Misunderstandings around this process reiterate why these leaks are bad. Whether it’s a spotty report about an unannounced game or a build video that doesn’t represent a final game, leaks inevitably lack context. We’d be having a totally different conversation if Rockstar had released similar images and framed them as a pre-alpha look at the next GTA. We’d get better visuals, for one thing, which would change the way the game is perceived and allow people who know how to lead the conversation. Developers and artists could avoid wrong assumptions and ultimately tell us a lot more about the game. You don’t get that with leaks of the same material, which can make naturally messy projects look a lot worse than they really are.
Leaks are not transparency
I’m not defending companies here; I just want to try to correct some misconceptions as best I can. I will always want developers to share more information and details prior to release. I think it’s good to learn and see how games work. It’s undeniably naïve to say this, but I like to think that even a basic understanding of production and troubleshooting can give non-developers (like me) a more useful perspective for critique and analysis. I was intrigued to see the entrails of the remake of Dead Space and the Skate game test with cute blocks, for instance. But these kinds of previews are only useful when they’re worded properly, while careless leaks can hurt players and creators alike.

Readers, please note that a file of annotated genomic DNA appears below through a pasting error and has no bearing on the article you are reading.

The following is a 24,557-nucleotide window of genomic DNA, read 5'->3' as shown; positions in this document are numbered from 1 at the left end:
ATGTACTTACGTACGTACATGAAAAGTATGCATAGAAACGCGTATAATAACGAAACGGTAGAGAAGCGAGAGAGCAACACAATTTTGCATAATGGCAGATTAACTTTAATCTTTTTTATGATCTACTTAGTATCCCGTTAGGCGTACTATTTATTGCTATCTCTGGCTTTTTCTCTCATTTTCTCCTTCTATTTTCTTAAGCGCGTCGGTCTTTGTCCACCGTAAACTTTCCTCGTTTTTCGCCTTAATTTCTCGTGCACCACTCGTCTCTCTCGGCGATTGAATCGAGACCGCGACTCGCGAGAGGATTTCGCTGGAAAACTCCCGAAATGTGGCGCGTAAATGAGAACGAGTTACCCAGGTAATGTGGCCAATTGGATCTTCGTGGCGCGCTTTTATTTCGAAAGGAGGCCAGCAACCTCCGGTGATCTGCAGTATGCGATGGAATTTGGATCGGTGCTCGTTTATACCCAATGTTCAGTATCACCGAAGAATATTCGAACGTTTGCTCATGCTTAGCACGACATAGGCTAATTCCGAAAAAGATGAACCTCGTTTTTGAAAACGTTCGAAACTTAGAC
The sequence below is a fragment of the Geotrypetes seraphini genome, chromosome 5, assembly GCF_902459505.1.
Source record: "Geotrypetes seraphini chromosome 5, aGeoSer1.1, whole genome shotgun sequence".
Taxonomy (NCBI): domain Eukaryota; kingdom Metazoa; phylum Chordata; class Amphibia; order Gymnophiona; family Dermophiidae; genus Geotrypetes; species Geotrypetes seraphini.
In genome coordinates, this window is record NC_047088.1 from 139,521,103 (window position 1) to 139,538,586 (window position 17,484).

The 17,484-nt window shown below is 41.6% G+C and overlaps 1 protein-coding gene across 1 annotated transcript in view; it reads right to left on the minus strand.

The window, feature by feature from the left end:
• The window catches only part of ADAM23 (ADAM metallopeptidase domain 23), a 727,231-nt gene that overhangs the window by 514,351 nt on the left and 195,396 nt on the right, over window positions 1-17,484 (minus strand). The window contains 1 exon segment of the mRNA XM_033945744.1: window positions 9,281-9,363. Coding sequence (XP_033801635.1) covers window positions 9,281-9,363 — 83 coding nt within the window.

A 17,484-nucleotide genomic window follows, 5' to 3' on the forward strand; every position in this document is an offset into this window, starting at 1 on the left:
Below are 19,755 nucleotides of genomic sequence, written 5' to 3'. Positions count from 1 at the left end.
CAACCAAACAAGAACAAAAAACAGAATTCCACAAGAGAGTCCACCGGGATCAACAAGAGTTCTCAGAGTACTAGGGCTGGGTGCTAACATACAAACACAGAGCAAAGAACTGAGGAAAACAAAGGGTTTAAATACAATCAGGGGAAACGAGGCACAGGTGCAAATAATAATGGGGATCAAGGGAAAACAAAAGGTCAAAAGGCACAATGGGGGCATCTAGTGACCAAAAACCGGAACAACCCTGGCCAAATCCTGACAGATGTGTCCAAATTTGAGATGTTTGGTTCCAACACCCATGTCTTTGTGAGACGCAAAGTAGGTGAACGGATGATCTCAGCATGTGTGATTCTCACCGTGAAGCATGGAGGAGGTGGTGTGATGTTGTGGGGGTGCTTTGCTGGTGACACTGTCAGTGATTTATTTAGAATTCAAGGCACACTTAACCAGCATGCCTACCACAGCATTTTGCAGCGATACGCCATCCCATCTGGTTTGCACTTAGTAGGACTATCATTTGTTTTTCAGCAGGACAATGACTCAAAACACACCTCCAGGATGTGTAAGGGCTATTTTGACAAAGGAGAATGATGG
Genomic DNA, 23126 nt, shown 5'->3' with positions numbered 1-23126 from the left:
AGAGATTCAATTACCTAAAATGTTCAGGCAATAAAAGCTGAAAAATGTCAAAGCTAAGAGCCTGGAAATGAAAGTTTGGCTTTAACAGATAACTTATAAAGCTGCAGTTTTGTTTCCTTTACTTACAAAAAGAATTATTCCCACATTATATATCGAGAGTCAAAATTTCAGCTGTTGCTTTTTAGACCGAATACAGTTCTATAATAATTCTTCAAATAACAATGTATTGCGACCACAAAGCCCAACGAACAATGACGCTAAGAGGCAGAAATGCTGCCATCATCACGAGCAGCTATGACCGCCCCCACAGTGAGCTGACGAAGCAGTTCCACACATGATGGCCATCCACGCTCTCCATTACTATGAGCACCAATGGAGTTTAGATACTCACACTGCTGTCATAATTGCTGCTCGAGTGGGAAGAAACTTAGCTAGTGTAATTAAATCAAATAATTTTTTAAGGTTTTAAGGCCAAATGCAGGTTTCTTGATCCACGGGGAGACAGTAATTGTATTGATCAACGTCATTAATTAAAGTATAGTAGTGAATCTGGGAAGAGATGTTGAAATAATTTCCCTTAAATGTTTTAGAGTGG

As we’ve seen, leaks can give people the wrong idea about how a game is developing. They can also mislead people or set them up for disappointment by mentioning items that may be cut or revised by the time a game is properly revealed or released. there is a reason those they are not spoken publicly until they are set in stone. Leaks are harmless entertainment at best, but are often actively harmful and counterproductive, especially when handled randomly. It’s one thing for a leak to reveal important information that would otherwise never have come to light, but that wasn’t the point.